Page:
Saving endangered species

In some countries, there are no endangered species to protect because those worthy of protection are already extinct. Endangered species have to make way for the species consumed daily like cows. Forests are cleaned to make them grazing lands. The power of the market will make Convention on International Trade in Endangered Species (CITES) powerless as governments consider the economic benefits for the population and not the welfare of endangered species like tigers and birds whose habitat can be the home and the workplace of thousands of people.

Saving endangered species needs funds, especially in areas that aren’t tourist attraction. Many of the areas are in poor countries. There is the dilemma, which to save first, poor people in danger of poverty and disease living near the endangered species or these species?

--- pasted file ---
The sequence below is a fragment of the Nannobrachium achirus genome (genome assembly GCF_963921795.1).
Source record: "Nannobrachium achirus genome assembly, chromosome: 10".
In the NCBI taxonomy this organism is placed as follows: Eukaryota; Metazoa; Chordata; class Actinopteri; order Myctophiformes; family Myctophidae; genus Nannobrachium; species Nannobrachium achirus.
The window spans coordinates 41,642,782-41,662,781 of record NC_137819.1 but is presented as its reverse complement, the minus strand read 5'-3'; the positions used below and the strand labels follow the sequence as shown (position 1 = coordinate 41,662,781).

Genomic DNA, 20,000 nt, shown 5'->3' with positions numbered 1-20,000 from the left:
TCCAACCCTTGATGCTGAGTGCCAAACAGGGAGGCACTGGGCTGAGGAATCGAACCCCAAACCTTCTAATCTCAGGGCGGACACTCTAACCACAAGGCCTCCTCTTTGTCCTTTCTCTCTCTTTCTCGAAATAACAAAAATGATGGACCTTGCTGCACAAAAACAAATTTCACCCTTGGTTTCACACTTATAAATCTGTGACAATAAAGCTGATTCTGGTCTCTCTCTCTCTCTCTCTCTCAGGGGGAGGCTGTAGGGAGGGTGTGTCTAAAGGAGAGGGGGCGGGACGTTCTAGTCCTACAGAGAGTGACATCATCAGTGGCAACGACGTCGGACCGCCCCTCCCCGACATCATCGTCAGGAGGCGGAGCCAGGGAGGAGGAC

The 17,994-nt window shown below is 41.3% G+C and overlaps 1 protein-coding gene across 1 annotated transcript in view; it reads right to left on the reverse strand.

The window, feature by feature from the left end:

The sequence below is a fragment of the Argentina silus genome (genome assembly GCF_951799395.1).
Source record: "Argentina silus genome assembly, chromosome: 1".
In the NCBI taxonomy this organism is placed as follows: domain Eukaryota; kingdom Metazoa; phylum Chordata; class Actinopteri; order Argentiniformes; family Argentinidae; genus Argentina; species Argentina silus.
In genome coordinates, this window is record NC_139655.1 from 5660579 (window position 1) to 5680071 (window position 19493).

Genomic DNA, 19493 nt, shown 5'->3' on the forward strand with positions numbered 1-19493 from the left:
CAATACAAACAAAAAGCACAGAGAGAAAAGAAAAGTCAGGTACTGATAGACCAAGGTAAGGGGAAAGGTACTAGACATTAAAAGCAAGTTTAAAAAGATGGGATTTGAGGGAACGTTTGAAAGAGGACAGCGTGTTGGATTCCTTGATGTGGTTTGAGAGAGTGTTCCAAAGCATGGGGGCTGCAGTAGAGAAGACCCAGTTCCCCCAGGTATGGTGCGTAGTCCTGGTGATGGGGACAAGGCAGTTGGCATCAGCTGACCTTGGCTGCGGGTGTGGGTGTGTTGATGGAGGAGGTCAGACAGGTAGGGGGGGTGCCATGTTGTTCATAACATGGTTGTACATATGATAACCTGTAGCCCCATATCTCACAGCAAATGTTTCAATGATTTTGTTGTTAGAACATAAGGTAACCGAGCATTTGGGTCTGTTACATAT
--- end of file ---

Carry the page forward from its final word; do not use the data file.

Saving endangered species is a matter of political will. There are economic and cultural pressure against enforcing their protection. Japan is a good example because of its whaling policies despite conservationists outcry.

Trade ban can be effective for species that are traded abroad as pets. There is the cultural issue that makes trade ban ineffective. It can’t work for species that are killed for local use as medicine like tigers in China despite the risk of heavy punishment. Whales caught by Japan are essentially consumed in Japan. Some species like gorillas are endangered because of wars as in DR Congo. Saving endangered species is, first of all, a local and national responsibility.

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